My current direction in scientific computing

During my PhD I learned to program in Matlab. I’d never done any programming before that, and I found it to be a rewarding experience. As is typical for people in vision science, I did pretty much everything in Matlab. Stimuli were generated and presented to human subjects using the CRS Visage (in my PhD; programming this thing can be hell) and now the excellent Psychtoolbox. Early on in my PhD I also moved away from SPSS to doing data analysis in Matlab, too.

An early project in my postdoc (see here) involved some more sophisticated statistical analyses than what I had done before. For this, Matlab was an absolute pain. For example, the inability (in base Matlab) to have named columns in a numerical matrix meant that my code contained references to column numbers throughout. This meant that if I wanted to change the order or number of variables going into the analysis I had to carefully check all the column references. Ugly, and ripe for human error.

Cue my switch to R. For statistical analyses R is pretty damn excellent. There are thousands of packages implementing pretty much every statistical tool ever conceived, often written by the statistician who thought up the method. Plus, it does brilliant plotting and data visualisation. Add the ability to define a function anywhere, real namespaces and the excellent R Studio IDE and I was hooked. I would try to avoid using Matlab again for anything on the analysis side but some light data munging (this is also wrapped up in my preference for science in open software).

For several years now I’ve been doing pretty much everything in R. For our latest paper, I also did my best to make the analysis fully reproducible by using knitr, a package that lets you include and run R analyses in a LaTeX document. You can see all the code for reproducing the analysis, figures and paper here. I’m going to work through the work flow that I used to do this in the next few blog posts.

While R is great for stats and plotting, unfortunately I’m not going to be able to fully replace Matlab with R. Why? First, last I checked, R’s existing tools for image processing are pretty terrible. A typical image processing task I might do to prepare an experiment is take an image and filter it in the Fourier domain (say, to limit the orientations and spatial frequencies to a specific band). I spent about a day trying to do this in R a year or so ago, and it was miserable. Second, R has no ability to present stimuli to the screen with any degree of timing or spatial precision. In fact, that would be going well outside its intended purpose (which is usually a bad idea – see Matlab).

So my “professional development” project for this year is to learn some Python, and test out the PsychoPy toolbox. In addition I’m interested in the data analysis and image processing capabilities of Python – see for example scikit-learn, scikit-image and pandas. I’ve had some recent early success with this, which I’ll share in a future post. It would be so great to one day have all my scientific computing happen in a single, powerful, cross platform, open and shareable software package. I think the signs point to that being a Python-based set of tools.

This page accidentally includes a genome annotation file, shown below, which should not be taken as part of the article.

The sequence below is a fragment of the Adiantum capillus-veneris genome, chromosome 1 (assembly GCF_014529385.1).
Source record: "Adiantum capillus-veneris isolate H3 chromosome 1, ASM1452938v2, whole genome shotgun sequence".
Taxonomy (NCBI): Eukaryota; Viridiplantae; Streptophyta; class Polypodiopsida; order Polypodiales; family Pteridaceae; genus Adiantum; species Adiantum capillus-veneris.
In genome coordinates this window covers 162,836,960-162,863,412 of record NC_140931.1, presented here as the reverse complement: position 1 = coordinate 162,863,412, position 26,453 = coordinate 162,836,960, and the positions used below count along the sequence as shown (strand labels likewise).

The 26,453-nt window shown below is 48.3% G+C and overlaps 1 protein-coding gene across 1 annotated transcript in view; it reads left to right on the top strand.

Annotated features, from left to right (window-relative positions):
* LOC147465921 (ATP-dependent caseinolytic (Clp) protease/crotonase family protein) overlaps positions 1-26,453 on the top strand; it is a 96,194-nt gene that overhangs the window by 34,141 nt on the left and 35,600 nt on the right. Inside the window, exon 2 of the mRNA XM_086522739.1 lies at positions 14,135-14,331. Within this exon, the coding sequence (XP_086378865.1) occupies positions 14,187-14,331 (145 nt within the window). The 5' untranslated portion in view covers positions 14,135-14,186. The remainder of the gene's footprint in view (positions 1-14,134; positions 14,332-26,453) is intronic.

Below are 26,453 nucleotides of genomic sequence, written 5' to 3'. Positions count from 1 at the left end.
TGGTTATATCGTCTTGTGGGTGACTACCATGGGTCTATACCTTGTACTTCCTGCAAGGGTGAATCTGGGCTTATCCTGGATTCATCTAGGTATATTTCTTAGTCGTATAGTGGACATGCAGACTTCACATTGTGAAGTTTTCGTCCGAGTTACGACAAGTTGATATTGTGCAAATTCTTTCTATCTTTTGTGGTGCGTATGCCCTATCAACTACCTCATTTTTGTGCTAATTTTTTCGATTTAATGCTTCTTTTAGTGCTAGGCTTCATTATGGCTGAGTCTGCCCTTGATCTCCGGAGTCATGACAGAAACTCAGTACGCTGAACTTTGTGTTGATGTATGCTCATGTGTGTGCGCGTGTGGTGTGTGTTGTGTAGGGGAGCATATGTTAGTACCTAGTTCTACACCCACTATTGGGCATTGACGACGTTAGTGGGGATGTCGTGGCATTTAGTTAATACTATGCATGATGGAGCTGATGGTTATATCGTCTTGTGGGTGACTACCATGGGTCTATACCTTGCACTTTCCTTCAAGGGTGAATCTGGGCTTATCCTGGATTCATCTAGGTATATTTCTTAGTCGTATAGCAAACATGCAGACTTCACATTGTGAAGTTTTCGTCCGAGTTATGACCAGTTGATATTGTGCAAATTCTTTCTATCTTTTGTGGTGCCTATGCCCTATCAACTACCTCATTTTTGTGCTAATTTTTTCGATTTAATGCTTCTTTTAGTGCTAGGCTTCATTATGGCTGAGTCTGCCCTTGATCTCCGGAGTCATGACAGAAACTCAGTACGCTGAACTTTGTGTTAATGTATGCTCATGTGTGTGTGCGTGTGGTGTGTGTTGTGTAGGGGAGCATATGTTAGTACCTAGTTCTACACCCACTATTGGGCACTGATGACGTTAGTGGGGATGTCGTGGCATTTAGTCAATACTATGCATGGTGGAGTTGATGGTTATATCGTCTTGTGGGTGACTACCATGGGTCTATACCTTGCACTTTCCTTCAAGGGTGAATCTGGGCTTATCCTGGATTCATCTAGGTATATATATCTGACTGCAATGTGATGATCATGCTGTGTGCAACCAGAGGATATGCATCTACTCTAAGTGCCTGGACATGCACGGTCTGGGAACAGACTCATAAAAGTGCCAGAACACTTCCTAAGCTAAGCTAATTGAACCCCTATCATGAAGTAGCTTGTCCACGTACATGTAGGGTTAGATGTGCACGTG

1. Hi Tom

    I’m interested in what you’re talking about, and I know I’m going to be encountering Python sooner rather than later (I just figure I’ll deal with it when I get to it). And R definitely, clearly, is valuable (I’m slowly getting acquainted with it, though I haven’t made use of it yet).

    But I don’t really understand the issue you’ve brought up. From my limited perspective, just about everyone knows Matlab and is comfortable communicating computational ideas in .m files. You can read this different ways (e.g. my world hasn’t really intersected yet with a non-Matlab lab), but it is what it is. So this lingua franca status is a big reason, beyond being hugely familiar with it, to not want to move out of Matlab. What exactly do I gain by moving my computational work to Python?


    1. Hi Andrew, thanks for commenting. Like I say in the post, I’m trying out Python this year as an experiment, and I will likely be doing some things with Matlab for years to come (largely because of legacy code). However, what I can say from my very limited experience with Python (3 days over Christmas coding some image processing) as far as a “lingua franca” goes is that the basic syntax of numpy arrays is very similar to Matlab. I think that anyone comfortable with Matlab could port simple scripts over to Python without much trouble, and more importantly could read Python scripts without making too many leaps from Matlab code. For simply porting single scripts over, I reckon you would be comfortable in Python within a week.

      There are a couple of issues I have with “communicating computational ideas in .m files”. One small but extremely nice thing is that every Python script will have a bunch of “imports” at the front. This tells the user of your script what other packages they need to get the script to run. I don’t know about you, but whenever I send someone a Matlab script it ends up in an email back-and-forth because I’ve forgotten to include some other .m files of functions that are on my Matlab search path somewhere but not explicitly loaded. A pain, and bad for version control.